Whither Large International Non-Governmental Organisations? Smart new paper.

October 5, 2018 15 By Duncan Green
I’m glad to see Penny Lawrence, an Oxfam big cheese for 12 years before she resigned so publicly last February, has been busy reflecting and talking to other leaders (and me) about how large lumbering INGOs need to change. She has put together a useful paper on the topic (a source of endless fascination to INGOs, maybe not so much to everyone else). Some highlights:
‘Large INGOs have struggled, like many established large bureaucracies, to develop their capabilities, functions and structures to keep pace with rapid changes in the world, including technology, wider social demographic changes, and the greying of sector boundaries. The sands on which the sector was built have shifted. Many across the political spectrum believe that active citizens and charities are needed as much as ever, but that if INGOs cannot adapt to such disruptive change then they will not remain relevant or sustainable, let alone continue to influence in our fast changing world.’

‘A key question to start with is to ask ‘Can large INGOs be all things to all people?’ – are international structures, multi mandates (Humanitarian, Development and campaigning, working across the full value chain from

The INGO Trilemma

programme design to delivery) and being innovative and agile in our digital, challenging world compatible? Is this a trilemma where you have to choose two out of the three?

At the moment large INGOs seem to think it is possible to be all three. Oxfam is one of the most successful multi mandate INGOs struggling to be international – but neither of these lend themselves to being agile. WaterAid is single issue focussed, becoming increasingly international and is definitely more agile. There are plenty of local NGOs that are multi mandate and agile but by definition are not international in their reach or structure.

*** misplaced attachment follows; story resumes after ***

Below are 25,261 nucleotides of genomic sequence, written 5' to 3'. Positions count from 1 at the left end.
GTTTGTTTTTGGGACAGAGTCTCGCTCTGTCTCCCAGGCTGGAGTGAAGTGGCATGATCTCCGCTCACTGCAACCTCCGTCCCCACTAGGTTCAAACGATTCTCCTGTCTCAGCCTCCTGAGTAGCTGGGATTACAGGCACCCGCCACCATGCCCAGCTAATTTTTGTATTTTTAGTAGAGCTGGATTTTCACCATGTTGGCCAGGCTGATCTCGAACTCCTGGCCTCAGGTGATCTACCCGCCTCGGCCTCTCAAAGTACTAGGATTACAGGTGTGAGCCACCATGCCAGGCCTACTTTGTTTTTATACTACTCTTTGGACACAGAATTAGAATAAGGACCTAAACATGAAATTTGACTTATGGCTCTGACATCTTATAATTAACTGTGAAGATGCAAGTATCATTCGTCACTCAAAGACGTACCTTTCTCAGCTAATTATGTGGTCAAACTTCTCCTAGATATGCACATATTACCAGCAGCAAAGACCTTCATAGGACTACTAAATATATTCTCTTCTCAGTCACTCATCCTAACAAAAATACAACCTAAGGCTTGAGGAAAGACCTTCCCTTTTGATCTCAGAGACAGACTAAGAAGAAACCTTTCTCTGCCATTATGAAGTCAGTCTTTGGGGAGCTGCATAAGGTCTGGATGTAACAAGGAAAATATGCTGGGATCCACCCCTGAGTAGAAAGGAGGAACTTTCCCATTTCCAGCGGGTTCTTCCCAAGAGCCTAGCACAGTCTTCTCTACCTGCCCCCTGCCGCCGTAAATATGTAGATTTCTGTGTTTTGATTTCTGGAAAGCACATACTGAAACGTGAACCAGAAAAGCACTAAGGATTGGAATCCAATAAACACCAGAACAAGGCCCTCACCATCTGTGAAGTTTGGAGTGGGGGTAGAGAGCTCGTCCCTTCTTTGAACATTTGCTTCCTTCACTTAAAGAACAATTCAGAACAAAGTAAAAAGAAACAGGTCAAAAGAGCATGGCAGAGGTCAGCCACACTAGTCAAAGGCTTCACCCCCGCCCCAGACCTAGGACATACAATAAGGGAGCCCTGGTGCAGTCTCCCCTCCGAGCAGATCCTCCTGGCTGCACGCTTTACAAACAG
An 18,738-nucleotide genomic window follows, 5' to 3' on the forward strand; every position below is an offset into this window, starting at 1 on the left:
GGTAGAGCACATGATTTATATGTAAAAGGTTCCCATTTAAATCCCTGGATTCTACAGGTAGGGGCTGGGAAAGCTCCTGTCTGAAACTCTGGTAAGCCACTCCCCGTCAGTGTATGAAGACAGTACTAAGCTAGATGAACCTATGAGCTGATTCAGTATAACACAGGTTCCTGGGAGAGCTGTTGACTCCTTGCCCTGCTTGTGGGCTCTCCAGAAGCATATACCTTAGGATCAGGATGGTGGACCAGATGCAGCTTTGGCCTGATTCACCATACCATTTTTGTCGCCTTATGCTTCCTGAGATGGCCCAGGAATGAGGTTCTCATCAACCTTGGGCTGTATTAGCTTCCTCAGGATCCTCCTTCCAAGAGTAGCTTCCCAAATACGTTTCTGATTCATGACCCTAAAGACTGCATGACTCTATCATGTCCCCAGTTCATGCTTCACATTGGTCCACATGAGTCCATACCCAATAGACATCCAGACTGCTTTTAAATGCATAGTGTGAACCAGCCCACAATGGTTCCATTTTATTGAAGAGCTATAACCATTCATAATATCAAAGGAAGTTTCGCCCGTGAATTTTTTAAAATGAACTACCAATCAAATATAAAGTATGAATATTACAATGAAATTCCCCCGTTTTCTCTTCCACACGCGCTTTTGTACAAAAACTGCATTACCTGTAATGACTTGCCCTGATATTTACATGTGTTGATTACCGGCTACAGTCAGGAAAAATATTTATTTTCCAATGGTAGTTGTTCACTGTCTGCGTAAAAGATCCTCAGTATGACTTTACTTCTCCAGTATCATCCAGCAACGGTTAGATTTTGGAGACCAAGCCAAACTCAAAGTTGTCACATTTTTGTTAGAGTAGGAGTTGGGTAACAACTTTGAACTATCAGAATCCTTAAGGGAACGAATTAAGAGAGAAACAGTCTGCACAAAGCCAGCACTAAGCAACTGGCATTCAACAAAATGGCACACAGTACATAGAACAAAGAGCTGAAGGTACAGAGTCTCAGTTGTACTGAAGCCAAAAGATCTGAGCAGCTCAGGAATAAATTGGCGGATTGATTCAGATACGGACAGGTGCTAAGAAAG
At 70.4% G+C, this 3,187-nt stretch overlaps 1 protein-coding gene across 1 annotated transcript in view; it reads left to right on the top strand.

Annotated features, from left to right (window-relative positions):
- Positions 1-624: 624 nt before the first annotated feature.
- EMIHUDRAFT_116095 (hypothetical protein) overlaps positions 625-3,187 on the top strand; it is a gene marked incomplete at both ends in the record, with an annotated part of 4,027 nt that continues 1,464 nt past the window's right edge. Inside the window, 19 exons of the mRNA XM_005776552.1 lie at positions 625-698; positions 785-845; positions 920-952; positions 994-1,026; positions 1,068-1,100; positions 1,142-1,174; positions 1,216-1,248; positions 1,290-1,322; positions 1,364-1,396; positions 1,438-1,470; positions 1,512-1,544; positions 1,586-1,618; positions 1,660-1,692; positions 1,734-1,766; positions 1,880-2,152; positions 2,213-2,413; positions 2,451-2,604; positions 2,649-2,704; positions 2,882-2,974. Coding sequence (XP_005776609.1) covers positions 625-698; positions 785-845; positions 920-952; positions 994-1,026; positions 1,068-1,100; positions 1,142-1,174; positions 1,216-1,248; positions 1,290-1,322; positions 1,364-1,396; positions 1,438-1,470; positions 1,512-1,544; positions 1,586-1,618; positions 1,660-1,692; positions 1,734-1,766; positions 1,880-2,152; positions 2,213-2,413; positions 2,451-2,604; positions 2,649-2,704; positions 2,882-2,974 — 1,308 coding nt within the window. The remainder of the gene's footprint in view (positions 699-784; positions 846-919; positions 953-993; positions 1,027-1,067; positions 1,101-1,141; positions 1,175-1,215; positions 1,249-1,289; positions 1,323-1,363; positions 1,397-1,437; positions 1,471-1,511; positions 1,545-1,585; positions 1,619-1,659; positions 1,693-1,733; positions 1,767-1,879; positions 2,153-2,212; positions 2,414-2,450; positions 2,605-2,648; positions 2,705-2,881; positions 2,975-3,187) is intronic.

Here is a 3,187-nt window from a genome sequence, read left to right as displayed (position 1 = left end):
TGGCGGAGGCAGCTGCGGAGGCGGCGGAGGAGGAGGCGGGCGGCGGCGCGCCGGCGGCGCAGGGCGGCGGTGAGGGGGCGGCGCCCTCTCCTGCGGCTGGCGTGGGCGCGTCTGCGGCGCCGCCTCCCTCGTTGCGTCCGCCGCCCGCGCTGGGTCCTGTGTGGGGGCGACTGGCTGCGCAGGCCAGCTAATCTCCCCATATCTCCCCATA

There may be a sweet spot in the middle for some of large INGOs’ work, but I would hold that there is very little in the sweet spot for any INGO. This trilemma may at least be helpful in identifying some tough questions to enable data to be mined differently to help make some tough choices. Do the gains from being part of an international structure or global family outweigh the challenges? What is the cost of the global family? Is it justifiable to supporters? Are you really the best at women’s rights programming/ humanitarian relief? How do you know? What benchmarks can you use or develop with competitors to find out? What evidence and data are there that you use your global reach to best advantage and to scale what works?’

Penny identifies three ‘structural options’ for large INGOs:

  1. Fragment into ‘smaller, empowered, more independent, more agile, more manageable business units. (Examples include Whitbread, Scope, digital INGOs; Groups such as Dimensions, Coram Group, Virgin Group; PWC franchise model)’
  2. Consolidate: use mergers and acquisitions to ‘acquire the skills or assets needed to respond to change (Examples include IKEA, Sainsbury’s/Asda, Housing Associations, Help the Aged/Age Concern, Cancer charities).’
  3. Unbound: ‘organisations are not bound by traditional organisational boundaries. They provide platforms to enable others to connect, and add value through convening, triaging, or quality control: (Examples include. Wikipedia, Airbnb, We Farm). This is more of a ‘reboot’ or ‘start again’ option.’

She then applies these to the ‘3 pillars’ of large multi mandate INGOs: long term development, humanitarian and advocacy to generate a thought provoking 3×3 matrix, with thought-provoking recommendations for each (green = recommended, red = don’t go there, yellow = meh).

This is interesting. She seems to have tacitly given up on the idea that the 3 functions can be unified (‘getting out of our siloes’) and is arguing that each faces different choices over future directions.